In fulfilling the long-awaited need for a constructive and critical rethinking of Dalit theology this book offers and explores the synoptic healing stories as a relevant biblical paradigm for Dalit theology in order to help redress the lacuna between Dalit theology and the social practice of the Indian Church. Peniel Rajkumar's starting point is that the growing influence of Dalit theology in academic circles is incompatible with the praxis of the Indian Church which continues to be passive in its attitude towards the oppression of the Dalits both within and outside the Church. The theological reasons for this lacuna between Dalit theology and the Church's praxis, Rajkumar suggests, lie in the content of Dalit theology, especially the biblical paradigms explored, which do not offer adequate scope for engagement in praxis.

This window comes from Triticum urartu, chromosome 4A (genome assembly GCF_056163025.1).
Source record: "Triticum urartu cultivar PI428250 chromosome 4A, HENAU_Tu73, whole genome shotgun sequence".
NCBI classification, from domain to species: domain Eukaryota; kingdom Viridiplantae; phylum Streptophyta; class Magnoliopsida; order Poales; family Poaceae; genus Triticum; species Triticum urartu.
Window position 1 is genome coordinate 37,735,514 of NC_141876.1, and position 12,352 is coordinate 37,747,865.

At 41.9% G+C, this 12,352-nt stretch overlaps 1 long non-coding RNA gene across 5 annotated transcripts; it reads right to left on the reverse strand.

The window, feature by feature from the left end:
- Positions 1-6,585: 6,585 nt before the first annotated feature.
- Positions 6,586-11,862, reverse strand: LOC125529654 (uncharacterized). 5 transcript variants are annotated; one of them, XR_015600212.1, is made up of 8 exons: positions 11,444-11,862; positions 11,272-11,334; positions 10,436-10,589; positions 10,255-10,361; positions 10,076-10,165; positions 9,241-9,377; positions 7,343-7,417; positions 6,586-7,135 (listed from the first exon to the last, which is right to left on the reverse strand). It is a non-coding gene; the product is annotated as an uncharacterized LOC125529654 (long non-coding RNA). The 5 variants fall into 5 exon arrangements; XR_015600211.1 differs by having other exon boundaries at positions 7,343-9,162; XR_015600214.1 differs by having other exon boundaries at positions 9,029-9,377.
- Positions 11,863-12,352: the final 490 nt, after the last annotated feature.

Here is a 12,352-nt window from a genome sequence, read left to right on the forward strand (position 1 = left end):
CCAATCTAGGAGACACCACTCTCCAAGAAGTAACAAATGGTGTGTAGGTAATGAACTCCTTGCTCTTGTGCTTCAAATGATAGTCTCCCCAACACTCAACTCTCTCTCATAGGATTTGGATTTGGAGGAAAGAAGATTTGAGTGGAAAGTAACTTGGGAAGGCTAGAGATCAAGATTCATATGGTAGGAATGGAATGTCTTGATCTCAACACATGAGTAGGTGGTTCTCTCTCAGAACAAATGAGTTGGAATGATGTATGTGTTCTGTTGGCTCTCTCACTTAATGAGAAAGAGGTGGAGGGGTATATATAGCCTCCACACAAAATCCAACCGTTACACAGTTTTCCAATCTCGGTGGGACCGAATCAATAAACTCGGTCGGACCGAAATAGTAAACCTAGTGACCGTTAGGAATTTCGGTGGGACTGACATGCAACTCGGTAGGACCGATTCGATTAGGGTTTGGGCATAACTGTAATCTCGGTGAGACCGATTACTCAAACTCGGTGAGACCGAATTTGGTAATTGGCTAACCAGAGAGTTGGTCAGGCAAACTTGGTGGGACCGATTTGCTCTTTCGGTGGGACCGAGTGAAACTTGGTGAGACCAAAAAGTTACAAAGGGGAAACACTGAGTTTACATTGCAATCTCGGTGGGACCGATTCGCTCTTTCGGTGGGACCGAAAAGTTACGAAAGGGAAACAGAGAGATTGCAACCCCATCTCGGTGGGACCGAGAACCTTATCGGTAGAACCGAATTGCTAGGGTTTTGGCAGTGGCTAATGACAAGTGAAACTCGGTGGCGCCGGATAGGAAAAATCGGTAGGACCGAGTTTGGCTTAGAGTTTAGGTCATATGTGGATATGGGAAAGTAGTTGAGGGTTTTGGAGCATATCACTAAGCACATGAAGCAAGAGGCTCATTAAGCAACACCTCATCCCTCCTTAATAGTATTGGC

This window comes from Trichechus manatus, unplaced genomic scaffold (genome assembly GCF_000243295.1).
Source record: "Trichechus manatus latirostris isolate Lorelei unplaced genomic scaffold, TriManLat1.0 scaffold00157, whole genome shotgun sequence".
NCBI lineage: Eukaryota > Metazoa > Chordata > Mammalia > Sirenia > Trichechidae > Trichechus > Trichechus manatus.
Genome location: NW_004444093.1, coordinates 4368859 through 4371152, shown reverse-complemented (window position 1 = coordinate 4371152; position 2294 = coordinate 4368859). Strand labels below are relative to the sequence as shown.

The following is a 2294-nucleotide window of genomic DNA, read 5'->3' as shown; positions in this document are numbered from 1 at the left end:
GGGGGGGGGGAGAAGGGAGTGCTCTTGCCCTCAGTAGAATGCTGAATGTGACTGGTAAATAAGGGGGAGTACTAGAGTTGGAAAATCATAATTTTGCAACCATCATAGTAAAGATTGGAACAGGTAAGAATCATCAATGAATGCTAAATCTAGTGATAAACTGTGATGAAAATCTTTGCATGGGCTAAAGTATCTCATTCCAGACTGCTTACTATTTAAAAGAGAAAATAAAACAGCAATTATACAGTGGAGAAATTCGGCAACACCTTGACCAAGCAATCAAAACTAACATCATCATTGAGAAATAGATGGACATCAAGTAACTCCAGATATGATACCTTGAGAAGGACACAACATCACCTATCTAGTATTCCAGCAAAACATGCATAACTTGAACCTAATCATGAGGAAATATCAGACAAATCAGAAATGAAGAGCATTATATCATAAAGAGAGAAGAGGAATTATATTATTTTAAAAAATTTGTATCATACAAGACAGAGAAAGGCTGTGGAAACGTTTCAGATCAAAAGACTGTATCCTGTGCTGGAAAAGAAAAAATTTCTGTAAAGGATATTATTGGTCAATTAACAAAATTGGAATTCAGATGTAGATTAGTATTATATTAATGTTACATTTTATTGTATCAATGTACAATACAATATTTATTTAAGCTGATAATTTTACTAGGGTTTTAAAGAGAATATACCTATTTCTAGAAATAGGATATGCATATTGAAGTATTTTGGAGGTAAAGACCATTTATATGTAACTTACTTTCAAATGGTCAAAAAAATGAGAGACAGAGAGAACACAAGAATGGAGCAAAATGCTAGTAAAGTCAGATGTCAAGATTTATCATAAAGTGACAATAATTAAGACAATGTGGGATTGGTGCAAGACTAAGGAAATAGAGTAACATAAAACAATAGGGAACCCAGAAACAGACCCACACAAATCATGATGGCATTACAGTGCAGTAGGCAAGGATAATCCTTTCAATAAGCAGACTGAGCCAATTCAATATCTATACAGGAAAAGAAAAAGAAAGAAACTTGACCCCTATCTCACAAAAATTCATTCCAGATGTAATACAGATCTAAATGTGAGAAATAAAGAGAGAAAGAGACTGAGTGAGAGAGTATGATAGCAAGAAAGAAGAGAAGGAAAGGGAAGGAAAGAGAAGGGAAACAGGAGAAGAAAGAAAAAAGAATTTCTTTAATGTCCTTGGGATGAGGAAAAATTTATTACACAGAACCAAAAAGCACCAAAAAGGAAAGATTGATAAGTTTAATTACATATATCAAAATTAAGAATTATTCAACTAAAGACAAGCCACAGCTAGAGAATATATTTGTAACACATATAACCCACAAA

This is a wonderfully fresh, creative and intelligent contribution to Dalit Theology. There is wisdom on every page. Robin Gill, University of Kent, Canterbury Dr Peniel is an excellent guide through the complexities of the caste system and its enduring potency in the India of today. The central concern of Dalit theology is with the Dalit people, who used to be called Untouchables, and who are still a vast number of poor, despised and underprivileged people. This is an important, relevant, and disturbing book. It should be widely read, and responded to. Duncan B. Forrester, Edinburgh, UK Peniel Rufus’ incisive dismantling and insightful reconstruction of Dalit theology is a fresh and compelling contribution both to local and global theologies. Drawing creative synergy from his discontentment with Dalit Theology’s apathy toward everyday liberative praxis, Rufus brilliantly re-interprets the synoptic healing stories to engender committed and concrete emancipatory patterns for overcoming caste-based discrimination in India. This is a passionate, original, constructive and courageous book. No one interested in Indian theology can afford to bypass this remarkable book. Sathianathan Clarke, Wesley Theological Seminary, USA In many ways this is the book on Dalit theology that those of us working in the area of liberation hermeneutics have been waiting for. Liberation theology and liberation hermeneutics do not occupy the scholarly or activist space they used to, and so it is even more important at this moment in world history that those of us working in the area intensify efforts and collaborate with each other, serving both our own contexts and other sites of struggle. Peniel Rufus' books makes a significant contribution, interrogating as it does the interface between Dalit theology and the praxis of the Indian (largely Dalit) church. Here in South Africa we have witnessed a similar failure in the 'practical efficacy' of liberation theologies. We have m